It occurred to me that Nikon Scan installs a bunch of profiles for the scanner but they don’t show up in Photoshop or other imaging applications. I tracked down why this was. Nikon had altered the metadata in the header to make them not appear to be valid. Specifically, they changed the “type” from “scnr” (a scanner or input profile type) to “nkpf” (a non-standard value). If you take a hex editor (or even vi) you can just find the value “nkpf” in the first few lines of the file and change it to “scnr” and you will get access to use the profile in any application of your choosing.
To cut a long story short, the Nikon LS9000 profile for negative film (NKLS9000_N.icm) was far and away the best profile of all of them for my negative scans and much better than any of the ones I had managed to make. I determined this by a long process of coming back to a number of key images with colours that were very noticeable when slightly shifted. I also have an Epson V700 for bigger film. Fortunately, the Epson icc profiles work without fiddling and there are just two: one for film and one for reflective art.
So how does this all work together then? It’s fairly simple but all the steps are essential and the sequence is important:
1. Set your image application working space to AdobeRGB. You will find this somewhere in the Preferences (or Color Settings in Photoshop). This is a one-time step but essential
2. Open your linear raw scan from your scanner in your imaging application
3. Assign (or Apply) the colour profile for your scanner to the file. This is important: Apply, NOT Convert
4. Call the ColorPerfect plugin. Go to options. Under “Miscellaneous” put a check in the box for “Gamma C In/Out”.
Click options again to leave the options pane. You will now have an “In” and “Out” box. Set “In” to “Linear” and “Out” to “AdobeRGB”. This setting should be remembered by the software
5. Select an appropriate film type. I recommend getting a good looking image with a little spare headroom in the highlights and locking it down as described in the previous section on locking down ColorPerfect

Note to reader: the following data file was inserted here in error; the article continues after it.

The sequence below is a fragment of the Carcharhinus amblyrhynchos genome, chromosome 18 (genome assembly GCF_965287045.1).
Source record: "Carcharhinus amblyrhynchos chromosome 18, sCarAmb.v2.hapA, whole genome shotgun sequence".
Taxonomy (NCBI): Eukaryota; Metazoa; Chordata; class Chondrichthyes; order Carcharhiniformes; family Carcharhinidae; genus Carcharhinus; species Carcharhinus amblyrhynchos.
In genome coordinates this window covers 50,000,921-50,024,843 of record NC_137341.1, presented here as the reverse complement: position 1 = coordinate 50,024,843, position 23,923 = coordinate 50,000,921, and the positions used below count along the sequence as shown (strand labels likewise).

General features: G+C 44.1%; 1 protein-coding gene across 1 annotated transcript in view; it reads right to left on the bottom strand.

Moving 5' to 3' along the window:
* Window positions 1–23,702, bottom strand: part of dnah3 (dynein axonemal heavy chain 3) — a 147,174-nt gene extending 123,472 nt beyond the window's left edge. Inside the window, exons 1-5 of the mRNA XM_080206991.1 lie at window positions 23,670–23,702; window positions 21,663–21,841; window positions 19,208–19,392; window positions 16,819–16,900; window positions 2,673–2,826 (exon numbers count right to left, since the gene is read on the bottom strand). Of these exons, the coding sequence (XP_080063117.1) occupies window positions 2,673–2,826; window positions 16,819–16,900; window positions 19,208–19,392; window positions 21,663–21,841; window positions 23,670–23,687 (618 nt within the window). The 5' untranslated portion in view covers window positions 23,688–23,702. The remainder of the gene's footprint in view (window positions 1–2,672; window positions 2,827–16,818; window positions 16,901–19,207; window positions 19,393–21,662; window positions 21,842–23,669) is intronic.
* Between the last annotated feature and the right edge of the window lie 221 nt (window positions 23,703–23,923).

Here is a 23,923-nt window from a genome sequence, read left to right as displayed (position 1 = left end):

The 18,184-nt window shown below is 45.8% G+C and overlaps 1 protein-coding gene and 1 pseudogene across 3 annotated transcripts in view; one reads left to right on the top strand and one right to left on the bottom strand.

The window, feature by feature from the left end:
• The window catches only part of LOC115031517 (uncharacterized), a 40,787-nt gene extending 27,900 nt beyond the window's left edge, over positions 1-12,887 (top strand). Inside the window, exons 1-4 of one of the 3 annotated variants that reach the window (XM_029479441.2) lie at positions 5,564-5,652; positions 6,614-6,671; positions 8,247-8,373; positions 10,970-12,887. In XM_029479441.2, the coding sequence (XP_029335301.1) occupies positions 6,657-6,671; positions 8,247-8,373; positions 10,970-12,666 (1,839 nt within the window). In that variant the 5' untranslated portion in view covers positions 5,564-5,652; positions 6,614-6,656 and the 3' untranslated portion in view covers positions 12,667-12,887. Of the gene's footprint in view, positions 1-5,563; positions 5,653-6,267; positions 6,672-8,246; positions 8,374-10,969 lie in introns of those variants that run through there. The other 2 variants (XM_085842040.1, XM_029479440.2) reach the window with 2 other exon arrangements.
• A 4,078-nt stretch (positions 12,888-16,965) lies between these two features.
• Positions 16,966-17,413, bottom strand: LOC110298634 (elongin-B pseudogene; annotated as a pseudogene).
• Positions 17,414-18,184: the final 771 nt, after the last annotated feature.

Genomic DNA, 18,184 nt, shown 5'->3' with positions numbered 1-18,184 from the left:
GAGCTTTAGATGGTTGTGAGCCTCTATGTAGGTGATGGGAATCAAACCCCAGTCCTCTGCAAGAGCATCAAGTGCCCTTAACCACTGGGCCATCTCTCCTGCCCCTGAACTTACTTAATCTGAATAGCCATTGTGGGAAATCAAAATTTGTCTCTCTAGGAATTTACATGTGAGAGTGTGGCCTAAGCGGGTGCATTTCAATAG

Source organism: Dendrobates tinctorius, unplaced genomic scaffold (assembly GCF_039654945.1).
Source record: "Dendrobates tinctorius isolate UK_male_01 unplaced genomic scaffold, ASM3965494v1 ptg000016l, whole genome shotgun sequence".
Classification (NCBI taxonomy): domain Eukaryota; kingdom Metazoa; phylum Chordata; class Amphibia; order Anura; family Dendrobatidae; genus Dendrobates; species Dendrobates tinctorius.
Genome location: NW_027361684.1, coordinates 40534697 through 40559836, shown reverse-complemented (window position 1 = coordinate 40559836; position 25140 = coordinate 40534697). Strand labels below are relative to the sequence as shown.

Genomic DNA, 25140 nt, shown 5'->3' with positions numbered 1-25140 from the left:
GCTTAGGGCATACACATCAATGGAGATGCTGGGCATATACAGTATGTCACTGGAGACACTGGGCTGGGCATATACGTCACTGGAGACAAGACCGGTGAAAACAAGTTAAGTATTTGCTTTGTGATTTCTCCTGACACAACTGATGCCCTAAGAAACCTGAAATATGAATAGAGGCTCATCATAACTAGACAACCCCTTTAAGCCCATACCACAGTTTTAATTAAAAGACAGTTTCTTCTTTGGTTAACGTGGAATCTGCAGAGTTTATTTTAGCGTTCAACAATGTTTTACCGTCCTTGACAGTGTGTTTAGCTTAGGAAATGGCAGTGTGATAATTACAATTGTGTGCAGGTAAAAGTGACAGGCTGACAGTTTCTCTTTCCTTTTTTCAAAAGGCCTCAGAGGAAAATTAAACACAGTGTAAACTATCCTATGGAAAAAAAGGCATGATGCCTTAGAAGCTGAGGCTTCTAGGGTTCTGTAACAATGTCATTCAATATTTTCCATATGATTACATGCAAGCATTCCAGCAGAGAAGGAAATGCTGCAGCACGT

6. After you have OKed out of ColorPerfect Convert to your working colour space of choice. This can be AdobeRGB or any other reasonable and well-behaved working colour space
Did that seem too easy? Wondering why no-one has discovered this before? The devil is in the details my friend. Skip or get in wrong sequence any of these steps and you will be back to colour negative film mystery meat land as before. Use these steps consistently, however, and you will be rewarded with rich, colour-accurate images with a startling naturalness to them. Here’s that image again only beneath it I’m going to place the version that was made using this workflow and the Nikon icc profile. Both are from the same scan tiff. Both are with the same ColorPerfect artistic settings. Both have been neutral white balanced using the grey square under the “Black” text from the colour chart on the left.
Old and busted:
The new hotness:
For all the time and effort I’ve poured into this colour negative consistent colour mystery I can’t believe I came away with something so straightforward. I guess it’s not all that surprising that people weren’t using the Nikon Scan profiles since they are unusable without the above modification. I’m not surprised, however, that they handily outperform any “custom” profile I could cook up. As far as getting the right sequence and workflow there are a surprisingly large number of wrong turns you can take. Trust me, I’ve taken most of them. I have successfully used the same workflow using linear raw scan tiffs from Vuescan from my Epson V700 and the Epson Film icc profile. Here’s a sample from the V700. It’s a 4×5 sheet of Kodak Ektar from my Crown Graphic:
It’s my hope that this humble tutorial can help film shooters everywhere get awesome colour. After all, if you really want crap-looking colour there’s always your iPhone and Instagram filters. Keep shooting film and keep film awesome!